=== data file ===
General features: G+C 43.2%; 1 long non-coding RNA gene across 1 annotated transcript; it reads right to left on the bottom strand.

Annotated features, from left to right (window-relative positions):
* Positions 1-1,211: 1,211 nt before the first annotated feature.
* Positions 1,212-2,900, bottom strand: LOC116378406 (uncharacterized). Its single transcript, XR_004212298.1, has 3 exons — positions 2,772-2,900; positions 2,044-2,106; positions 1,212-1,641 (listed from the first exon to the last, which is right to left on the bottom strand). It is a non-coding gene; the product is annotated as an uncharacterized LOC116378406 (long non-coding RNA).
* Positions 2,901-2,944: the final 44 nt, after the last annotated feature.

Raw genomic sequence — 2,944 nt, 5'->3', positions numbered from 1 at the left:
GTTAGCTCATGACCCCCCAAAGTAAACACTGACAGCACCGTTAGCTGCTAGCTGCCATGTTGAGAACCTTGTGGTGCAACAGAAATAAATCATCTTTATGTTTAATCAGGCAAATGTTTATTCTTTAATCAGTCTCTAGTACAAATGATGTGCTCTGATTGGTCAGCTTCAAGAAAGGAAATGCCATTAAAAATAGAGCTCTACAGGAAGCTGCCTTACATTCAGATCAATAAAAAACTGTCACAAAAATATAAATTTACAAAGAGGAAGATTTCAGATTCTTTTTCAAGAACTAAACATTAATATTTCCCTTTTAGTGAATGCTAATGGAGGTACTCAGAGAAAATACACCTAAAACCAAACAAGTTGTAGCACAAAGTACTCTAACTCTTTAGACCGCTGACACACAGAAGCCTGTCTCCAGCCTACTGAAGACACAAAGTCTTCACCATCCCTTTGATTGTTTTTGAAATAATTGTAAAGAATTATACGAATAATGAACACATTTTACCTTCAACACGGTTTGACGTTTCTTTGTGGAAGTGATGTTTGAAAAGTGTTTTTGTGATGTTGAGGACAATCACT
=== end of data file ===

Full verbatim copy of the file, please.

General features: G+C 43.2%; 1 long non-coding RNA gene across 1 annotated transcript; it reads right to left on the bottom strand.

Annotated features, from left to right (window-relative positions):
* Positions 1-1,211: 1,211 nt before the first annotated feature.
* Positions 1,212-2,900, bottom strand: LOC116378406 (uncharacterized). Its single transcript, XR_004212298.1, has 3 exons — positions 2,772-2,900; positions 2,044-2,106; positions 1,212-1,641 (listed from the first exon to the last, which is right to left on the bottom strand). It is a non-coding gene; the product is annotated as an uncharacterized LOC116378406 (long non-coding RNA).
* Positions 2,901-2,944: the final 44 nt, after the last annotated feature.

Raw genomic sequence — 2,944 nt, 5'->3', positions numbered from 1 at the left:
GTTAGCTCATGACCCCCCAAAGTAAACACTGACAGCACCGTTAGCTGCTAGCTGCCATGTTGAGAACCTTGTGGTGCAACAGAAATAAATCATCTTTATGTTTAATCAGGCAAATGTTTATTCTTTAATCAGTCTCTAGTACAAATGATGTGCTCTGATTGGTCAGCTTCAAGAAAGGAAATGCCATTAAAAATAGAGCTCTACAGGAAGCTGCCTTACATTCAGATCAATAAAAAACTGTCACAAAAATATAAATTTACAAAGAGGAAGATTTCAGATTCTTTTTCAAGAACTAAACATTAATATTTCCCTTTTAGTGAATGCTAATGGAGGTACTCAGAGAAAATACACCTAAAACCAAACAAGTTGTAGCACAAAGTACTCTAACTCTTTAGACCGCTGACACACAGAAGCCTGTCTCCAGCCTACTGAAGACACAAAGTCTTCACCATCCCTTTGATTGTTTTTGAAATAATTGTAAAGAATTATACGAATAATGAACACATTTTACCTTCAACACGGTTTGACGTTTCTTTGTGGAAGTGATGTTTGAAAAGTGTTTTTGTGATGTTGAGGACAATCACT